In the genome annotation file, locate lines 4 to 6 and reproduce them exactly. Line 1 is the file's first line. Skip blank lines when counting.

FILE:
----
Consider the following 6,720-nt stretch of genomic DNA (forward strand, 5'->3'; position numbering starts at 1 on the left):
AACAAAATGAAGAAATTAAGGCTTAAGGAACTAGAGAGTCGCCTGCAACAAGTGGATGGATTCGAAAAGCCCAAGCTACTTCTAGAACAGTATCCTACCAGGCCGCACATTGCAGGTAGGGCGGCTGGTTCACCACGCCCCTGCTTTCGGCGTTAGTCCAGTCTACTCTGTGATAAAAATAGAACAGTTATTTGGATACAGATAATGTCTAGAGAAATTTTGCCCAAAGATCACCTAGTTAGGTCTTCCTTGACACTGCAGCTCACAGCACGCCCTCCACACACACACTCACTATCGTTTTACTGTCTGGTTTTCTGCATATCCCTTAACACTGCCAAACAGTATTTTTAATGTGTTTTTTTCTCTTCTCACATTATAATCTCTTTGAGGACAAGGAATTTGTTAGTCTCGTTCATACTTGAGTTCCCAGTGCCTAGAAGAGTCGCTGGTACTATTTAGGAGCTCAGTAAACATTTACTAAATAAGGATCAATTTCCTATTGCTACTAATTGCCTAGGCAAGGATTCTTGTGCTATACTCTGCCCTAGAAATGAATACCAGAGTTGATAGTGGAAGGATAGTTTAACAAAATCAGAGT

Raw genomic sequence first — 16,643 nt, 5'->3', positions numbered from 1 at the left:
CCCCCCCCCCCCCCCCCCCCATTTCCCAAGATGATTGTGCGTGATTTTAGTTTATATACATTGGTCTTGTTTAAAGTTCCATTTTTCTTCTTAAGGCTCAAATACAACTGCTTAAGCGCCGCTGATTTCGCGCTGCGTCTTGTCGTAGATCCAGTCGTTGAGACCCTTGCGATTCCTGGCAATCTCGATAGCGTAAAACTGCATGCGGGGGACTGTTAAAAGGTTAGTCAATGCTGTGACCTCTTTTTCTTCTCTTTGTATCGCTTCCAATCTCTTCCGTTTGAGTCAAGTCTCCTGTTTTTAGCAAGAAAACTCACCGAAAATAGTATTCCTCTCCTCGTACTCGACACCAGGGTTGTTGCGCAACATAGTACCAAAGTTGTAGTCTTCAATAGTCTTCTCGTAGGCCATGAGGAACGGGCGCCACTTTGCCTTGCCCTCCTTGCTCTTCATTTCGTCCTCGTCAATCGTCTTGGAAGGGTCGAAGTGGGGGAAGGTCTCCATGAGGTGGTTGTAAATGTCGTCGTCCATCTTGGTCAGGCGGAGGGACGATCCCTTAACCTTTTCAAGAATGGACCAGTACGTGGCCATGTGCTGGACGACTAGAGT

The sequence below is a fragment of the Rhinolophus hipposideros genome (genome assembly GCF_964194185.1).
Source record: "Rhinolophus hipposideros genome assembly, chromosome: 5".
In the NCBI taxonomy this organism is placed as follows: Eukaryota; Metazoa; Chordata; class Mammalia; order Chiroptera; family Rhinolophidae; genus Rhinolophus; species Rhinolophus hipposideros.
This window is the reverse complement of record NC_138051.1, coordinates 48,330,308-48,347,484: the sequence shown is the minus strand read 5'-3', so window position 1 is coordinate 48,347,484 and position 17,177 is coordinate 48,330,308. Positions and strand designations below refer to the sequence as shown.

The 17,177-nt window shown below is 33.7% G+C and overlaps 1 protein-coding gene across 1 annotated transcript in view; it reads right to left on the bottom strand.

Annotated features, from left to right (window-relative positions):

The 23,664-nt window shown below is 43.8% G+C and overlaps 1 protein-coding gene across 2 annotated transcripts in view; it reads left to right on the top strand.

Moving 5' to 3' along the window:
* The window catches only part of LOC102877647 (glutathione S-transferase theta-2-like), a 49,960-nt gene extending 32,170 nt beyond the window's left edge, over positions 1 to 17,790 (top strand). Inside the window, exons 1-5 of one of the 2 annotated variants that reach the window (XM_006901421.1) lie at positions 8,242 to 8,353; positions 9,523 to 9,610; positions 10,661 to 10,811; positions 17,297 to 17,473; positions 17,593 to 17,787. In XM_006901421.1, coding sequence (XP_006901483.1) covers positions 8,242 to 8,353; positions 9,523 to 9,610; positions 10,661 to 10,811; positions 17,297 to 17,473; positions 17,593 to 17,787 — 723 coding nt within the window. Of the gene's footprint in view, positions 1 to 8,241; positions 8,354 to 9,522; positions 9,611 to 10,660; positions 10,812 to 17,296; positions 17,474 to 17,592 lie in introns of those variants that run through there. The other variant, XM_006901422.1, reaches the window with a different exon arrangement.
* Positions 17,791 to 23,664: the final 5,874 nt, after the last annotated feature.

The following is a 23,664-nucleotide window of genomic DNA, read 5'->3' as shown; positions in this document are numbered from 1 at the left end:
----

CCCCCCCCCCCCCCCCCCCCATTTCCCAAGATGATTGTGCGTGATTTTAGTTTATATACATTGGTCTTGTTTAAAGTTCCATTTTTCTTCTTAAGGCTCAAATACAACTGCTTAAGCGCCGCTGATTTCGCGCTGCGTCTTGTCGTAGATCCAGTCGTTGAGACCCTTGCGATTCCTGGCAATCTCGATAGCGTAAAACTGCATGCGGGGGACTGTTAAAAGGTTAGTCAATGCTGTGACCTCTTTTTCTTCTCTTTGTATCGCTTCCAATCTCTTCCGTTTGAGTCAAGTCTCCTGTTTTTAGCAAGAAAACTCACCGAAAATAGTATTCCTCTCCTCGTACTCGACACCAGGGTTGTTGCGCAACATAGTACCAAAGTTGTAGTCTTCAATAGTCTTCTCGTAGGCCATGAGGAACGGGCGCCACTTTGCCTTGCCCTCCTTGCTCTTCATTTCGTCCTCGTCAATCGTCTTGGAAGGGTCGAAGTGGGGGAAGGTCTCCATGAGGTGGTTGTAAATGTCGTCGTCCATCTTGGTCAGGCGGAGGGACGATCCCTTAACCTTTTCAAGAATGGACCAGTACGTGGCCATGTGCTGGACGACTAGAGT

The sequence below is a fragment of the Rhinolophus hipposideros genome (genome assembly GCF_964194185.1).
Source record: "Rhinolophus hipposideros genome assembly, chromosome: 5".